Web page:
The connection between God and Jesus and Jesus and the disciples is made plain in these verses.  Often, Preachers will point to Jesus’ statement in 17:11 that “they may be one as you and I are one” as a prooftext that Jesus claims to be God.  The fully human/fully divine leap cannot be made based on this verse.  That Jesus talks about his oneness with God is undeniable.  Oneness does not carry the meaning the same.  If we read Jesus’s oneness talk in conjunction with his reminders that he has acted (to protect the disciples) in God’s name, we come to what Jesus means when he talks about his oneness with God.  It was common and well established practice in the time period of the writing of John’s gospel to have authorization to exercise God’s will and even manifest God’s presence in God’s name.  We see in Exodus 23:20-21 where the Angel going before the Israelites and this Angel will have the ability to forgive sins, the people are supposed to obey him because “my name is in him.”  We see this tradition of authorization to act on behalf of God, as God, in our passage for today.  This authorization to act in the name of God is the oneness Jesus references here.[ii]

Although Jesus is not claiming to be God here, Jesus is still claiming something powerful.  He is claiming his legitimate claim to act in God’s name, to act in oneness with God.  This claim asserts the deep connection between Jesus and God.  The connection feels like oneness.  While acting in another’s name is not very common today, we still do this.  Lawyers act in the name of their clients; spouses can act for each other with “oneness.”  I think this last one is a good example.  As married partners, one spouse can act in the best interests of the couple as if they were one.  Because, in a sense, when a marriage is going strong, they are one.  Neither partner gives up who they are as an individual and also they are one with their spouse.  This oneness only works well when a deep connection of knowing, understanding, and trust form the foundation of the partnership.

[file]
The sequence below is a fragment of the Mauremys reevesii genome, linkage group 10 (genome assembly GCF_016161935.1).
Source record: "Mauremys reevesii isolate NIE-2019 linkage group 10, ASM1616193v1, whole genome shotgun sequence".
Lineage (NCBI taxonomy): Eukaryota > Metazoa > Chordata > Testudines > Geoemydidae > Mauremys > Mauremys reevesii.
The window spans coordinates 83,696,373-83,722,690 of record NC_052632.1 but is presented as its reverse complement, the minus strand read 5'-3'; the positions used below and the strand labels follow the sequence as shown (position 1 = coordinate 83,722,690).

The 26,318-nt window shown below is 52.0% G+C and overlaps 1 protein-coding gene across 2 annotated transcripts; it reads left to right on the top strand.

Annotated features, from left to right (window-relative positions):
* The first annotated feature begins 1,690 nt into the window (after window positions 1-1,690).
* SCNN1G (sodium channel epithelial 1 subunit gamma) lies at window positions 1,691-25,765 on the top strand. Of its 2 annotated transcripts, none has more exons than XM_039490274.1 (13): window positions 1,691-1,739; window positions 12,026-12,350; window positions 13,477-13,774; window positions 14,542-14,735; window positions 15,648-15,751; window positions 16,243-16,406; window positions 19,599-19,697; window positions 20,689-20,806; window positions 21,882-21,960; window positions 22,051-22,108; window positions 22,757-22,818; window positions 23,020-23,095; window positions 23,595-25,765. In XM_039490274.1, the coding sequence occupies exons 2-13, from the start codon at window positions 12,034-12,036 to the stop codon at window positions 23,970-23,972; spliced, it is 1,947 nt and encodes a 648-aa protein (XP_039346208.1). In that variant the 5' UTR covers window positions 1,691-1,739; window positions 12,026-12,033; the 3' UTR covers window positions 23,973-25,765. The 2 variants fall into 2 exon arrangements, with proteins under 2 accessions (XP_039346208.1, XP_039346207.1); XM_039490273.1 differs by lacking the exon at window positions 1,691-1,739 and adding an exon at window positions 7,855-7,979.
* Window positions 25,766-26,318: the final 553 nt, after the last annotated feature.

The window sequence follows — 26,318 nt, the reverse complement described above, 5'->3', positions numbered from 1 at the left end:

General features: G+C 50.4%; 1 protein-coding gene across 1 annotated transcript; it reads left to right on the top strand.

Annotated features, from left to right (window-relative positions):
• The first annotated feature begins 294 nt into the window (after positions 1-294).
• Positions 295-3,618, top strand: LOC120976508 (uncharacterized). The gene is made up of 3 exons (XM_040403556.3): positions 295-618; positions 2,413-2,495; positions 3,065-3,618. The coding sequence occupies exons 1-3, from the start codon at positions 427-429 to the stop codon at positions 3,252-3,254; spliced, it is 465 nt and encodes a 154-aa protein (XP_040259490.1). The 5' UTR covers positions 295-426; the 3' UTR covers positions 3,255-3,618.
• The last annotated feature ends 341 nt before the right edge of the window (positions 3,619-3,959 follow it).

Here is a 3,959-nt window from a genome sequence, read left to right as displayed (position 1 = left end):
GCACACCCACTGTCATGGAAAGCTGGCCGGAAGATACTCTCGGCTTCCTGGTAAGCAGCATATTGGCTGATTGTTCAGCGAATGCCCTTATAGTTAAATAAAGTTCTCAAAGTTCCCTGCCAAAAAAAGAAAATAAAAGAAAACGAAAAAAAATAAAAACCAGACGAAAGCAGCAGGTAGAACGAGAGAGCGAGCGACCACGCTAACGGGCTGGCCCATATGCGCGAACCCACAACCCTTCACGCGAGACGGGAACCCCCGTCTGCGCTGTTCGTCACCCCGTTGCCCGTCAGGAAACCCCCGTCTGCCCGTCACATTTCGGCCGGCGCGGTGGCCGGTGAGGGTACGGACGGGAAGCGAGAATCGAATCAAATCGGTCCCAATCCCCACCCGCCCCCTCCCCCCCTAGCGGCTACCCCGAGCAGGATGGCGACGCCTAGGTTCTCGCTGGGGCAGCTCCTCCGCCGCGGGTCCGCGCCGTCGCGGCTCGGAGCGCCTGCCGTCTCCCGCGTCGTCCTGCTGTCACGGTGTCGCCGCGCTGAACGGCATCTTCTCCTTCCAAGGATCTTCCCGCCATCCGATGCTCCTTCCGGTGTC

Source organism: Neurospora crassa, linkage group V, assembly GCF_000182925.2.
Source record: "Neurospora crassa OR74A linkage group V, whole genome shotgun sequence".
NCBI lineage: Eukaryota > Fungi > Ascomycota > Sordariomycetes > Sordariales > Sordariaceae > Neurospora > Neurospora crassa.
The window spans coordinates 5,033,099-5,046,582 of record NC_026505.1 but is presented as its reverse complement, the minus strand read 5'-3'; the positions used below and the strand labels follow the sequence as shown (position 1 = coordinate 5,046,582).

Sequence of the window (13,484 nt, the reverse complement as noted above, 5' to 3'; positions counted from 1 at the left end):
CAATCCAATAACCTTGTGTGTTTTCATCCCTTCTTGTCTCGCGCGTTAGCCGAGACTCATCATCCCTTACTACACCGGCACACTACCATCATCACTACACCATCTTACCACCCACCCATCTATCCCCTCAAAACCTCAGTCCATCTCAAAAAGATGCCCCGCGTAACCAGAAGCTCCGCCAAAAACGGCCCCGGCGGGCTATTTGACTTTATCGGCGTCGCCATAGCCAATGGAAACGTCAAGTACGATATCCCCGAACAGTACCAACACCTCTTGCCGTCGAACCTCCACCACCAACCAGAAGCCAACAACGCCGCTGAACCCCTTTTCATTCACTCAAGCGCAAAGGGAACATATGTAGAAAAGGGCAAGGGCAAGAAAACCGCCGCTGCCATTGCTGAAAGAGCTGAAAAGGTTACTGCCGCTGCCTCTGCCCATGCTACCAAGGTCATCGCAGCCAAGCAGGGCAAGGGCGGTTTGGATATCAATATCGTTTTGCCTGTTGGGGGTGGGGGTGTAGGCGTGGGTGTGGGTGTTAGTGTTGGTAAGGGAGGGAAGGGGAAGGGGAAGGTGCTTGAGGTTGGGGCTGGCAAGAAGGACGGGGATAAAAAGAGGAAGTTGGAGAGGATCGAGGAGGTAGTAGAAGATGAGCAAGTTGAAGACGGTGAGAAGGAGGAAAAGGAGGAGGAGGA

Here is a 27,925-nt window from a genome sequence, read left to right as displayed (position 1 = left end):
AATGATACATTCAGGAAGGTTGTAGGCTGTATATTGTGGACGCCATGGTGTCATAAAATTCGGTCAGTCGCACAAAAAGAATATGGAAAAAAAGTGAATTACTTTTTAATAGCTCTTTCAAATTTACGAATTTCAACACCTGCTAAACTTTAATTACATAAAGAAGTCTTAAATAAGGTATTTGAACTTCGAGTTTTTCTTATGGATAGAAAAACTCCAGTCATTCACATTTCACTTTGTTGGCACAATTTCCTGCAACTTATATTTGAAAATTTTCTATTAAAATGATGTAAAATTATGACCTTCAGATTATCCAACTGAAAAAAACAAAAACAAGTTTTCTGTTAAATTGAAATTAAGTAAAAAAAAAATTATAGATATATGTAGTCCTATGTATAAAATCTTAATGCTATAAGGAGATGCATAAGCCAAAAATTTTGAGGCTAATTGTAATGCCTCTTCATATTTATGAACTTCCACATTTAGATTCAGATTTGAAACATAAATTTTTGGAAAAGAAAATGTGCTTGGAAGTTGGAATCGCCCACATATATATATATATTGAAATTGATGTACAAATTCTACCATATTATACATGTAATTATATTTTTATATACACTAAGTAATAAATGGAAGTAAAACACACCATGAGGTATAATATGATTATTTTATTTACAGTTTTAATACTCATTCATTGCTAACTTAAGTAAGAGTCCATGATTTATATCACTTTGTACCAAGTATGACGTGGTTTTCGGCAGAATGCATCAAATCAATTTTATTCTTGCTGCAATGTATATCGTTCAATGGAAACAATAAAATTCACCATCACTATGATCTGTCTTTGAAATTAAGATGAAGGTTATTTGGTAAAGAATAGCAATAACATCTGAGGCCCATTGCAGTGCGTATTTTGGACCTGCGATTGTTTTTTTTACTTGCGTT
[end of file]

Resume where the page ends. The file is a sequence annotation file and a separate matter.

We know God to be the kind of God who makes and keeps connections so deep that each of us is internally related to God as we make our choices to become in each moment.  We know that as part of the World, we are internally connected to each other, as the events of existence come to together in each of an individual’s moments of becoming.

What we see in this passage is a powerful example of the loving God, who acts with boundless compassion in deep connection to the world.  I encourage relational preachers to emphasize the love and compassion, the connection and mutuality found in this passage as a model for how we should run our churches and live our lives.


[ii] If you’d like to delve deeper check out

Nichole TorbitzkyRev.Dr. Nichole Torbitzky is Associate Professor of Religion and University Chaplain at Lindenwood University in St. Charles, MO. Her current research investigates Whiteheadian notions related to Christian atonement theory. She serves as the editor for the Center for Process and Faith’s Lectionary Commentary series. She co-edited the process and preaching book, Preaching the Uncontrolling Love of God: Sermons, Essays, and Worship Elements from the Perspective of Open, Relational, and Process Theology.